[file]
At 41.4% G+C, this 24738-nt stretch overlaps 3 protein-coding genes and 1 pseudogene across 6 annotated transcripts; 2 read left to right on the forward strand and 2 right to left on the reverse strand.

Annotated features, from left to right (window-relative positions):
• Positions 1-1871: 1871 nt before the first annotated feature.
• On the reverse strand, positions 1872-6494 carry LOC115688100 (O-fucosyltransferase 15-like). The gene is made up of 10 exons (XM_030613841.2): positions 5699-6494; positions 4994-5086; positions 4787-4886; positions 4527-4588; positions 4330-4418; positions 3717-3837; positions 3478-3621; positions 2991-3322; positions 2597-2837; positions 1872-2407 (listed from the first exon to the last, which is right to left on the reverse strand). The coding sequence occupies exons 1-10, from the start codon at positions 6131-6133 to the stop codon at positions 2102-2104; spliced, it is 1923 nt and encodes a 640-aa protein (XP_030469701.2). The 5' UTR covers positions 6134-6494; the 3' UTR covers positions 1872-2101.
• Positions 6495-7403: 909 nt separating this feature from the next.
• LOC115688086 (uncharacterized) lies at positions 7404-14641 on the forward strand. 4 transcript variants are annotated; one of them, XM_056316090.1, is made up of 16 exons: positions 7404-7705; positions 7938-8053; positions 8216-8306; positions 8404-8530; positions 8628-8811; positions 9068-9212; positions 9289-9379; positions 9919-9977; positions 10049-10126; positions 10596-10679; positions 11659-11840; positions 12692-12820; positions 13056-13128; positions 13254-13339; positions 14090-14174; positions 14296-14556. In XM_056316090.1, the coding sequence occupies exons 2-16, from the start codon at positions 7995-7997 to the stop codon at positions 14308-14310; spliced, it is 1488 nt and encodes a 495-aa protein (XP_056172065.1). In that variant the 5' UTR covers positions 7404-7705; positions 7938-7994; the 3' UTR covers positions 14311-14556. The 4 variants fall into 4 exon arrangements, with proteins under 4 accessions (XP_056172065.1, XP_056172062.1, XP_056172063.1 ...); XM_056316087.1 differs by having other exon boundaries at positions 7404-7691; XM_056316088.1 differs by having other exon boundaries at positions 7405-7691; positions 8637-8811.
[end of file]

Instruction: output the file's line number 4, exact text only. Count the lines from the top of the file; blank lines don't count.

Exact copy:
• On the reverse strand, positions 1872-6494 carry LOC115688100 (O-fucosyltransferase 15-like). The gene is made up of 10 exons (XM_030613841.2): positions 5699-6494; positions 4994-5086; positions 4787-4886; positions 4527-4588; positions 4330-4418; positions 3717-3837; positions 3478-3621; positions 2991-3322; positions 2597-2837; positions 1872-2407 (listed from the first exon to the last, which is right to left on the reverse strand). The coding sequence occupies exons 1-10, from the start codon at positions 6131-6133 to the stop codon at positions 2102-2104; spliced, it is 1923 nt and encodes a 640-aa protein (XP_030469701.2). The 5' UTR covers positions 6134-6494; the 3' UTR covers positions 1872-2101.